Retired TV news reporter Paul Krueger has always seen himself as a disruptor and community activist.
Starting in 1989, he spent 32 years at KNSD-TV NBC 7 San Diego as a reporter and producer for investigative, consumer and medical reporting teams.
“Our job at the TV station was to expose the deception, corruption and cover-ups, whether it was politics, government affairs or legal, and protect consumers from fraud,” Krueger, 69, told Times of San Diego.
Overall, he has spent 45 years as a San Diego-based reporter and editor while also working at daily and weekly newspapers and local and national magazines.
Prior to his three decades in TV news, he worked as a freelance reporter stringing for Time, Fortune, Money, People and other Time-Life magazines for 13 years, along with the National Enquirer. He also was a staffer and columnist for the San Diego Reader for 12 years (1975-1978, 1981-1989). And, he spent a couple of years as a columnist and reporter for The San Diego Union-Tribune (1978-1979).
Nowadays, Krueger is spending his time attending San Diego City Council meetings and opposing some of San Diego Mayor Todd Gloria’s policies as a volunteer for a grassroots citizens group called Neighbors for a Better San Diego.
The group, based in San Diego’s Kensington-Talmadge community where Krueger lives, advocates for sensible growth, realistic planning and coherent transit strategies. Lately, he is opposing the mayor’s plan that advances increasing residential neighborhood density by allowing developers to build multi-unit auxiliary dwelling units (ADUs) without parking on single-family lots.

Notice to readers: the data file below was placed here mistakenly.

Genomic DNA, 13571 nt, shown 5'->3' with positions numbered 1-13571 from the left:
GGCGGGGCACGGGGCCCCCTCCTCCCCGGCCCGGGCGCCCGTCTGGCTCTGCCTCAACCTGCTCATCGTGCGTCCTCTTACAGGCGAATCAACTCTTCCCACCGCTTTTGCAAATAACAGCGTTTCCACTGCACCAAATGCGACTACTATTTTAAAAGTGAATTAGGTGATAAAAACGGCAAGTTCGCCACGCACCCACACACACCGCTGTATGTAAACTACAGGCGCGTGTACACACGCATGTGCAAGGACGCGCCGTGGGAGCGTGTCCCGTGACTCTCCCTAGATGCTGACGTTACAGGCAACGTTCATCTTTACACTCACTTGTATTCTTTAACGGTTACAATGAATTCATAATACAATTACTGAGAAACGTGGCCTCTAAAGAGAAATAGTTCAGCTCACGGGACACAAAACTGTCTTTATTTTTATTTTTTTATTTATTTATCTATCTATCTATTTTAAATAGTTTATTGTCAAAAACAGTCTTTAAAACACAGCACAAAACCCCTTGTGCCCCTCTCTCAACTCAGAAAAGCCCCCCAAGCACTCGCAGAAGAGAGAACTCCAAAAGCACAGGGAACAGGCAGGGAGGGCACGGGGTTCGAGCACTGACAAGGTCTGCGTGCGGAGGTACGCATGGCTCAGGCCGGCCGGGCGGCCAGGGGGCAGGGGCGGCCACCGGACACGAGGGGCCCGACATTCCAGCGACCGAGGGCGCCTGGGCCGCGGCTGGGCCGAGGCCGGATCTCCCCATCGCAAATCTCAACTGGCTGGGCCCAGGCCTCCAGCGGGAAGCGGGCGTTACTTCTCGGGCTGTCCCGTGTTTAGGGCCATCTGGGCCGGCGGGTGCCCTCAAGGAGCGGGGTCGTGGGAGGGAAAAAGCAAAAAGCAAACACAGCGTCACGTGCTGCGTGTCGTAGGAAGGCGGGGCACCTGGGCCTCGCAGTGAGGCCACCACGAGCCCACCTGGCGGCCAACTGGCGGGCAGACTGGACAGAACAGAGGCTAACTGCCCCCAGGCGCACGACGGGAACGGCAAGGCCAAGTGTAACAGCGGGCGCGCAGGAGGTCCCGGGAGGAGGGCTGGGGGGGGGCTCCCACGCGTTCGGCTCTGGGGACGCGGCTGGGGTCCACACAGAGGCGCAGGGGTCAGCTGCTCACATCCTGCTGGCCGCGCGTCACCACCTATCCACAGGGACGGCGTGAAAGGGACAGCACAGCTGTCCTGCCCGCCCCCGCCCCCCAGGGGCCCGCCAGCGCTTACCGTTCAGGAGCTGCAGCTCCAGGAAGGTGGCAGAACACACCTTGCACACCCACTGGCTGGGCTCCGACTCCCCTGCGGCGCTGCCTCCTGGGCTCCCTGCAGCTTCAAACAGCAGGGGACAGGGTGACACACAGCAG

“The mayor’s efforts are ineffective and misplaced,” said Krueger. “We’re not opposed to all granny-flat construction for multi-generational living. We’re just trying to mitigate the extreme impacts of ADUs with parking restrictions, more trees and some constraints on larger projects, such as additional space between granny flats and property lines, that can really impact surrounding neighborhoods.
“People are frustrated by the inability to become single-family homeowners in San Diego. The result has been an exodus from California.”
Krueger is one of the core members of Neighbors for a Better San Diego, which was founded shortly after Krueger retired from the TV station in 2021.